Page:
St Nicolas Church
You are standing outside Saint Nicolas Church. In front of you is the plaque of Samuel Frickleton VC. If you look at the ground around you, you’ll notice in the brick work what appears to be the outline of a much larger building. This was the site of the Institute Royale - an enormous complex that had been established under Royal Patronage and was the centrepiece of the town, bringing fame to Messines before the First World War.
By 1914 this large complex had become a girls’ orphanage, but by 7 June 1917, this church and the orphanage alongside it was simply a heap of rubble - but it was still important because it was the central strong-point defending the town. Defending this position was a combination of the 3rd Bavarian Division and the 40th Saxon Division. They were just handing over when the attack took place and so merged together for its defence. Captain Thomas was the German Officer defending the town and his headquarters was somewhere in this area based in the cellars. The crypt of the church sheltered soldiers during shelling and it was also a medical aid-post.
Interestingly, Corporal Adolf Hitler was wounded in the initial fighting around Messines in 1914 and he was treated in this very church crypt. He also used it as a shelter with the other soldiers during Allied artillery barrages. The young corporal also painted several scenes of the ruined church, and a copy of one can be viewed in the Messines museum.
Back to the story of the battle, and it’s in this area of Messines that we hear about the heroics of Sam Frickleton. Frickleton was an interesting character, one of 11 children, born in Scotland, and on his father’s death they migrated to Blackball on the West Coast where they became miners. He was one of five brothers that joined the New Zealand Expeditionary Force. In this attack he was leading his section up through the artillery barrage. He was slightly wounded and their advance was held up in the rubble of the buildings around here.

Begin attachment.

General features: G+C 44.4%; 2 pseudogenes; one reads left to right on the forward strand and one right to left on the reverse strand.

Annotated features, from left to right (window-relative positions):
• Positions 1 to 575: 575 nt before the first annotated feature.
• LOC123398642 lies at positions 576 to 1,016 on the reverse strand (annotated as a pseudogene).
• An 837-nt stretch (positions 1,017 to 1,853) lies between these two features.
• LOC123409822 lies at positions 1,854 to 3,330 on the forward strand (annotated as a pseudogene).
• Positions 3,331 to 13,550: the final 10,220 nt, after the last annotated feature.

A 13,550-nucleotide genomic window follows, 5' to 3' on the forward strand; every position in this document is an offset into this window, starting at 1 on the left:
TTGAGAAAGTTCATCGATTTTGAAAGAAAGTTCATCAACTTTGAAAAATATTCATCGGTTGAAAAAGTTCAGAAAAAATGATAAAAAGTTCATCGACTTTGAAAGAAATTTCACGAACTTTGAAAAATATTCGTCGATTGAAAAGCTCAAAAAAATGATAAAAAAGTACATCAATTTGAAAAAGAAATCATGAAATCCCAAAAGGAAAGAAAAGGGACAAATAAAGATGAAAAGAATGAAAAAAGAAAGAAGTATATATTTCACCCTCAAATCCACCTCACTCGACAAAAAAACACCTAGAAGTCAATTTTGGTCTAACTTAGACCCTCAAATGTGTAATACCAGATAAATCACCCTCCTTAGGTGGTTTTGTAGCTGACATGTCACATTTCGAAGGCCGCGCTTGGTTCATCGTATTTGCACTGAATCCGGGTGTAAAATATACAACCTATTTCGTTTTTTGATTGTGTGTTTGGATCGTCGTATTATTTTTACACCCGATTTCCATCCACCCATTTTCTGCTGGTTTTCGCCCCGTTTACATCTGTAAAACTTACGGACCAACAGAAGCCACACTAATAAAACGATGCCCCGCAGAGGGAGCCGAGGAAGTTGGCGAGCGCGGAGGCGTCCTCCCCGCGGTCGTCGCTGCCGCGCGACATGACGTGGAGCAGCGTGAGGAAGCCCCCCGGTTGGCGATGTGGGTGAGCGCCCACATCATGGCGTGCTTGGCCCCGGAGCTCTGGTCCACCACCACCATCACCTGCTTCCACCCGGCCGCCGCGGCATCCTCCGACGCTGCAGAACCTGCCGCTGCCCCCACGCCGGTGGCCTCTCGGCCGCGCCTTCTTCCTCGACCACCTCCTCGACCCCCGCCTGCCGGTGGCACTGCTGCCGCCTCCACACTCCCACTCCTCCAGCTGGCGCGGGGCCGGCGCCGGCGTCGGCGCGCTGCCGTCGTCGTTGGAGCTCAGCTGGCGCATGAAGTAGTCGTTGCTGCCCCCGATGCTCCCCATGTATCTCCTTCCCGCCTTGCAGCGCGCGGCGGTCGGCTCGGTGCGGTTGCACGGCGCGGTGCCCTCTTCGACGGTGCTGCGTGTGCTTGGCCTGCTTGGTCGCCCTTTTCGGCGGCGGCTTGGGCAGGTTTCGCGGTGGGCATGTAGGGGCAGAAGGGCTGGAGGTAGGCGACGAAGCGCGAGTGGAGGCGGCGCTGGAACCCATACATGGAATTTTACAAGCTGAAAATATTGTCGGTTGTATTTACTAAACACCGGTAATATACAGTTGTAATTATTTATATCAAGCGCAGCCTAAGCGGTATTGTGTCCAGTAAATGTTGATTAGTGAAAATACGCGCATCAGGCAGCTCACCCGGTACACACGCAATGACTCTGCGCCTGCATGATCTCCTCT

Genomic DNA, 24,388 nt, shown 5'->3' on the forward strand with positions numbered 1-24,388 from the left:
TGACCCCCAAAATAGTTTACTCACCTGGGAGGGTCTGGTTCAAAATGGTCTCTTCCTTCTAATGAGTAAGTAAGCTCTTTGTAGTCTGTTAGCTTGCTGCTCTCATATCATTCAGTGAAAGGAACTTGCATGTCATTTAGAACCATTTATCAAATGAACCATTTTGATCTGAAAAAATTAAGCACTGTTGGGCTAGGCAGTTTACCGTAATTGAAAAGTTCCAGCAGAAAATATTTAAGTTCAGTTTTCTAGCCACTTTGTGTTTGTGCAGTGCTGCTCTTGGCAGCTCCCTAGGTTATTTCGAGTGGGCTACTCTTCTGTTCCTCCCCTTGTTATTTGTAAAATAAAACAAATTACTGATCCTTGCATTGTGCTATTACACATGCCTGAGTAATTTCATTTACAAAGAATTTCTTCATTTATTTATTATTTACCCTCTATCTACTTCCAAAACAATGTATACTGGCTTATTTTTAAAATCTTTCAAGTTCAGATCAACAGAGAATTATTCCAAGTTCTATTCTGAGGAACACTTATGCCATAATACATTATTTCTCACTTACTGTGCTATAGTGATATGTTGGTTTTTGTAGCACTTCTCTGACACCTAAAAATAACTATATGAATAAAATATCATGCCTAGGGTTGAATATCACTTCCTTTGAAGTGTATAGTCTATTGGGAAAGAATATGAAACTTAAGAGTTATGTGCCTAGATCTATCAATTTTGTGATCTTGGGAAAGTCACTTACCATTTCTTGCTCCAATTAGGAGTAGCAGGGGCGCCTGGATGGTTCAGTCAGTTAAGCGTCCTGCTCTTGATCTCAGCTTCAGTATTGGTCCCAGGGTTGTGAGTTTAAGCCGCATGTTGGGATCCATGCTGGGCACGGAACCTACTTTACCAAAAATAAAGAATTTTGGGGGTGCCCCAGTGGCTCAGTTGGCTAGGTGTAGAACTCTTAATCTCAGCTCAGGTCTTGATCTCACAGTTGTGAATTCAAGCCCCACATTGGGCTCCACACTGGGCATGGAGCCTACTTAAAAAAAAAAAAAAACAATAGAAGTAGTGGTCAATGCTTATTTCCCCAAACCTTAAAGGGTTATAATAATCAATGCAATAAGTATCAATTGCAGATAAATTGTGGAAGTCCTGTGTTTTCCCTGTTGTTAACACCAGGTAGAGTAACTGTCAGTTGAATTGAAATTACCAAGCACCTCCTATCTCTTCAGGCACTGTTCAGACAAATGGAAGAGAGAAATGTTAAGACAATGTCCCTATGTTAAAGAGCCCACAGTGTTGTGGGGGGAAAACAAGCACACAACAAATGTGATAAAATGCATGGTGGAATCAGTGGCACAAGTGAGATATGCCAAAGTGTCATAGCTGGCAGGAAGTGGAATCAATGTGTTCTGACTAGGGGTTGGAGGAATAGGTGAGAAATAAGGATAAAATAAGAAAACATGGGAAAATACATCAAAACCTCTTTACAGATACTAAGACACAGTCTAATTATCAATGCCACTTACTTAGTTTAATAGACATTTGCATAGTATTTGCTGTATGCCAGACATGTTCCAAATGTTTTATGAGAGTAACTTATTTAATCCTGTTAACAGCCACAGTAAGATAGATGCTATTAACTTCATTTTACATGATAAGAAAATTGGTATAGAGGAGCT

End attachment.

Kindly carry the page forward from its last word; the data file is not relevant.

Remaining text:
He made it forward and knocked out a machine gun post, killed the three crew and then came under fire from the next machine gun post - so he went forward again, fighting his way forward, killed the three gunners firing the machine gun, and then took on and killed the nine Germans in the dugout alongside - before being severely wounded. His action allowed the attack to keep its momentum and it was part of a series of small-scale actions as they fought through and cleared each of the cellars.
The New Zealanders have successfully cleared the Germans from the ridge and the town of Messines. The enemy is demoralised and retreating, but the battle is not quite over yet.
Let’s move along to the New Zealand Memorial to the Missing at the Messines Ridge British Cemetery.